MR. KEILTY: Okay. And can we please pull up Government Exhibit 553.19 in evidence.
Q. Ms. Arsenault, what are we looking at in Government Exhibit 553.19?
A. This is a disbursement report from the billing records from Perkins Coie.
Q. Okay. And can you walk the jury through this — the blown-out part of this report.
A. The client assigned for this disbursement is Hillary For America. The matter is General Political Advice under 116514.0001. And the description is “Sussmann, Michael A. – M. Sussmann, purchase of new, single use flash drives for secure sharing of files, 9/13/2016.”
Q. Okay. And finally, Ms. Arsenault, I’m going to show you what’s been marked for identification as Government Exhibit 63, which will show up on your screen. Ms. Arsenault, what is Government’s Exhibit 63?
A. It’s a Google map displaying the directions between the office for Perkins Coie to the address listed on the Staples receipt.
Q. And did you create Government Exhibit 63?
A. I did.
Q. And how did you create Government Exhibit 63?
A. I went on Google and I typed in both addresses, and I printed the result.
MR. KEILTY: Your Honor, the government would move Exhibit 63 into evidence.
MR. BOSWORTH: No objection.
THE COURT: So moved.
MR. KEILTY: Mr. Algor, can you blow that up.
Q. Okay. And, Ms. Arsenault, on this map Perkins Coie is listed, is that correct, with the red dot?
Q. And then there’s a series of blue dots, which apparently lead to a blue bubble; is that correct?
Q. And what is that blue bubble? What address is that?
A. The blue bubble represents the address listed on the Staples receipt, which is 1250 H Street N.W., Washington, D.C., 20005. [my emphasis]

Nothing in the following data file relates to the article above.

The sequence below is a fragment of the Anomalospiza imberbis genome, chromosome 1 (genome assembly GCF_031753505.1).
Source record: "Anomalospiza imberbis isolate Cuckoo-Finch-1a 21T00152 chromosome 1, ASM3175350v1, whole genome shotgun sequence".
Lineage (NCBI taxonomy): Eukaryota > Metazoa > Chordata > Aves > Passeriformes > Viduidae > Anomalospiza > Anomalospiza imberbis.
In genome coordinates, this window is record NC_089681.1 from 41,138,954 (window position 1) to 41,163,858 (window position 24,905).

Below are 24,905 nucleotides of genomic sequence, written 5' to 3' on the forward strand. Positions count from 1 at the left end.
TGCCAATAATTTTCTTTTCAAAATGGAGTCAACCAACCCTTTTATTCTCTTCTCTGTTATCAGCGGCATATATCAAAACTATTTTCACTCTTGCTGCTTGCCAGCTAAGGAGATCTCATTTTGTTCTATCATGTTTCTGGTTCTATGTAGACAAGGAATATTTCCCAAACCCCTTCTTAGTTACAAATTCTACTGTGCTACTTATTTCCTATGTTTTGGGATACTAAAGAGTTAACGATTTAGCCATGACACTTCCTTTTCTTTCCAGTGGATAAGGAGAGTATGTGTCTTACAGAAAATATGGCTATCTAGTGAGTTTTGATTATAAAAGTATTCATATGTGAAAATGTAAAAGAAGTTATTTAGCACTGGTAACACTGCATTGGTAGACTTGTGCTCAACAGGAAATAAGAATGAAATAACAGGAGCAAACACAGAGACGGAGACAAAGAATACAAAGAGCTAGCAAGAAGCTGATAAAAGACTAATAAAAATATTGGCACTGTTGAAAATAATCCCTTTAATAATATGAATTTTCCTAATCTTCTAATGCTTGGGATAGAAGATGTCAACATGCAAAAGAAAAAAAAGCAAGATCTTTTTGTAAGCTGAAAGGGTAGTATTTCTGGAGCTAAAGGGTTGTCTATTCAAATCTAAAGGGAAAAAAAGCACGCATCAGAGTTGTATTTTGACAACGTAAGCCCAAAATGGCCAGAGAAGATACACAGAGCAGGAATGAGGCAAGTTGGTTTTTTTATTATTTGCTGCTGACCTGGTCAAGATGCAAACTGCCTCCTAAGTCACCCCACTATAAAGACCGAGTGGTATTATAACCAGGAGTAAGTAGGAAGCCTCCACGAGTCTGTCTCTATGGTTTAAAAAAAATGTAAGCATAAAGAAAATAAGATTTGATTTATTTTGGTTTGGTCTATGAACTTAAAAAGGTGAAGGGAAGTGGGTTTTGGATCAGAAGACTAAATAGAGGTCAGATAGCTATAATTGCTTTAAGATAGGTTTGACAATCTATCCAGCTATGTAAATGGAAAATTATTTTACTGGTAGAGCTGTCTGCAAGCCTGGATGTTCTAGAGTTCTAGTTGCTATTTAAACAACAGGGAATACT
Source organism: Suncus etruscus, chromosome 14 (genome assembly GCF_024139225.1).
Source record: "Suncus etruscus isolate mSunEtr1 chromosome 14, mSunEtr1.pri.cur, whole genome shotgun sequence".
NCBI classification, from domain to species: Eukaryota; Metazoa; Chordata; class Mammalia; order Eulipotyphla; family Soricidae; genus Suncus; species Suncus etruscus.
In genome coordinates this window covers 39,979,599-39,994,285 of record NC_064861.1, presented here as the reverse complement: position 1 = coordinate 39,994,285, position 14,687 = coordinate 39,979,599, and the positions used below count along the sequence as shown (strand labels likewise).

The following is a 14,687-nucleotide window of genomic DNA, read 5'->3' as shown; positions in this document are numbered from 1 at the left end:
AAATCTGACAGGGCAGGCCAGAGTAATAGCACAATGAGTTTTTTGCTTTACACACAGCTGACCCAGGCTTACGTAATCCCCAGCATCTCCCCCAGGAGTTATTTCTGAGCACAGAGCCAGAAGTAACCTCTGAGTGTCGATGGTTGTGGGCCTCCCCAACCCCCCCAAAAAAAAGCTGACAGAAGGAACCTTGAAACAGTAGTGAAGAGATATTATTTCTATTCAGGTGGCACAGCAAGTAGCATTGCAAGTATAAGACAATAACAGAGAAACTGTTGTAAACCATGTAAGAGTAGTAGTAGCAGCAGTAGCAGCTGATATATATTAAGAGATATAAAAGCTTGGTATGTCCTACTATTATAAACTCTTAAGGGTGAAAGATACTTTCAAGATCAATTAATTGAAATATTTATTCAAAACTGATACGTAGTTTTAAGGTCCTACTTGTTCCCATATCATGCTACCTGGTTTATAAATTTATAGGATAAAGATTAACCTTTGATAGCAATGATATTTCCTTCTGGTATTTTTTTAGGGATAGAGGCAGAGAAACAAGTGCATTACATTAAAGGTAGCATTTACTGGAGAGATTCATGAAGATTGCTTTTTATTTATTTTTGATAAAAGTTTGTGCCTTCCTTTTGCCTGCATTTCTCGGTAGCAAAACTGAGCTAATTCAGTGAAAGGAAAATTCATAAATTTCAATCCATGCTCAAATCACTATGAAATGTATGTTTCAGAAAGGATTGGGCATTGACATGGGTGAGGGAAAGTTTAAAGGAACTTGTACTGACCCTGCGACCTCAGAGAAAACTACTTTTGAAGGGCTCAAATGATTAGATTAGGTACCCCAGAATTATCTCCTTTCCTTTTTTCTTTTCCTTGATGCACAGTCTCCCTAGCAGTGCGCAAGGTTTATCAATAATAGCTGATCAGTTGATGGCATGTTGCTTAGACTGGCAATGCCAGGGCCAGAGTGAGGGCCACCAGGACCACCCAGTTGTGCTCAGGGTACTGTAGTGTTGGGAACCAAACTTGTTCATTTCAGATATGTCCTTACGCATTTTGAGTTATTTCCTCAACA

I expect Durham introduced the map to show that Sussmann went to buy these thumb drives immediately after some phone call or meeting.
As described, there are so many ways to explain these thumb drives. Remember: Sussmann admits he shared the story with the press and wanted it to come out. What he denies is that his intent in going to the FBI was in getting them to investigate to serve the story.
Durham will also claim, probably falsely, that Fusion or Sussmann had to have told Mark Hosenball about the investigation; I know of no evidence that’s the case, Durham’s repeated efforts to misrepresent the timeline on Fusion emails suggests he doesn’t have that evidence, and plenty of reason to believe there are other ways he could have learned about this.
Perhaps Durham has more somewhere.
But, particularly depending on the outcome of that jury instruction, even that receipt may not be enough. That’s because Sussmann has presented this piece of proof about how the FBI understood his tip.
One of the first people to respond to this tip (this text is likely in UTC, not ET, so this is likely at 4:31 on September 19, four hours after the meeting) understood it to be:
- A tip about a Trump company, not Trump himself
- From the DNC and Clinton
- Bringing information a private cyber group had identified
That is, whatever Sussmann said in the meeting with Jim Baker, the best representation of what the FBI understood showed him identifying both his possible clients. And identifying a tip not about Trump himself, but his corporate person and a Russian bank that the FBI understood to have ties to Russian intelligence.
It’s hard to claim this alleged lie was material if the FBI responded to it as if he had fully disclosed both Hillary and private researchers like Rodney Joffe’s role in it.
Update: Corrected two errors (the UTC conversation and a spelling error). To make up for not covering the trial live, here’s my excuse
Update: Here’s Sussmann’s Rule 29 motion for a judgment of acquittal. This is a routine motion defendants always file. Because of the political nature of the case, Judge Cooper would never grant it. And there’s nothing terribly exciting in it.